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The BBC can’t seem to figure out why HBO’s Game of Thrones, adapted from George R.R. Martin’s Game of Thrones, has a British accent.

In fairness, they are using this as an opportunity to wonder why all fantasy and historical movies seem to have British accents. That seems a question worth considering.

But using HBO’s Game of Thrones as a vehicle for raising the question is silly. They had to give the show a British accent — the book has a British accent. For whatever reason, Martin wrote all his Westerosi characters (except perhaps the Dornish) to speak British English rather than Martin’s own American English. If he went to the work to make the book British, how can the adaptation do otherwise?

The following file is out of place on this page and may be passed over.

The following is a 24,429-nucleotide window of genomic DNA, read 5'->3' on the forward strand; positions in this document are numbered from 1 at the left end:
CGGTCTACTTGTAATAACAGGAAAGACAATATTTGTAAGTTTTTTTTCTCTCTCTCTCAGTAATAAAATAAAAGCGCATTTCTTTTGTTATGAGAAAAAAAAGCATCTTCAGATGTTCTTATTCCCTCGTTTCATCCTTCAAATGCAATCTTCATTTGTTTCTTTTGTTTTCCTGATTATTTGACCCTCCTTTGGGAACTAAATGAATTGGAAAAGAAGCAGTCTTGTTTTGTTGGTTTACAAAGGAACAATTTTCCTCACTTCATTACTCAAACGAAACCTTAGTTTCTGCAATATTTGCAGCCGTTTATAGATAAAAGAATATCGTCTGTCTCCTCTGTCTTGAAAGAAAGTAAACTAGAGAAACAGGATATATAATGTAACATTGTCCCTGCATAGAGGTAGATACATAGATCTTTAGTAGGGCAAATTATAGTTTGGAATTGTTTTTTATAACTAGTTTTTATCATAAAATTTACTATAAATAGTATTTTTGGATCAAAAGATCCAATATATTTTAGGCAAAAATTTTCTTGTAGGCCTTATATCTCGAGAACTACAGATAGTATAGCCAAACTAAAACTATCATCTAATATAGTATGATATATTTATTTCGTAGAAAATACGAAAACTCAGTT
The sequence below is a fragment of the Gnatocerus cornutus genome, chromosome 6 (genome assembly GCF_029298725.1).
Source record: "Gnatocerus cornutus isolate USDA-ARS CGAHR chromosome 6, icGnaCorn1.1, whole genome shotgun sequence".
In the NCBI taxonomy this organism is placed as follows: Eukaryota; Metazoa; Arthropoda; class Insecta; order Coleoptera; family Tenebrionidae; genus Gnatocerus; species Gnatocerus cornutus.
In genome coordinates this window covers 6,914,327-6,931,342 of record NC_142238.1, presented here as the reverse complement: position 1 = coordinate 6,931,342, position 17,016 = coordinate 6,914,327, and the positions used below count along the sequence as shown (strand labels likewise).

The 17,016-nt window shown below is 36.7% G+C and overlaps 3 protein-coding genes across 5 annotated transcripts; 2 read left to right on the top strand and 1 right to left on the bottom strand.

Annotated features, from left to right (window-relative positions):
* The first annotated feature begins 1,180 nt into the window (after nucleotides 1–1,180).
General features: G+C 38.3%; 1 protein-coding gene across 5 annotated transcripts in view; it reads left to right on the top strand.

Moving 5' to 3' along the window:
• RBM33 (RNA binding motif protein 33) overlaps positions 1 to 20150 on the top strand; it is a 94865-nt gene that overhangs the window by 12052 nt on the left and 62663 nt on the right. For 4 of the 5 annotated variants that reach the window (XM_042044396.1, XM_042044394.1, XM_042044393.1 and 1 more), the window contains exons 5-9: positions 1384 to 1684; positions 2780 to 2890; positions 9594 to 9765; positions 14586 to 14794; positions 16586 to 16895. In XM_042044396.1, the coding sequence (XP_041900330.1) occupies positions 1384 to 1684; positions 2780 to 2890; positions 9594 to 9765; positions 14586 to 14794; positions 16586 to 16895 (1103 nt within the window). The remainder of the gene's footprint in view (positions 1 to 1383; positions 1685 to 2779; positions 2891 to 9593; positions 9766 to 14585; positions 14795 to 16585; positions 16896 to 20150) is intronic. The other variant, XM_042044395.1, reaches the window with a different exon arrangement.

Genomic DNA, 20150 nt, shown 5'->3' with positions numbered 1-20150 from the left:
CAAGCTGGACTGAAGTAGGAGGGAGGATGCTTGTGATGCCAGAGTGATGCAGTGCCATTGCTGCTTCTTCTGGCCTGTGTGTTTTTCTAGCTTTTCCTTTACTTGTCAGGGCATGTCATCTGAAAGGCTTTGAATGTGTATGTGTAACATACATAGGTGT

If they had asked why Martin felt a need to make the characters in his retelling of the War of the Roses speak with modern British accents, that would have been another question worth considering. After all, a modern American accent is no further from a 14th- or 15th-century English accent than a modern British accent is — they’re both equally descendants of medieval English. A modern-American-sounding Robin Hood, for example, is just as authentic as a modern-British-sounding one.

But asking why American TV producers made a British-sounding adaptation of a British-sounding American book just makes them look like they didn’t do any of their homework before going to print.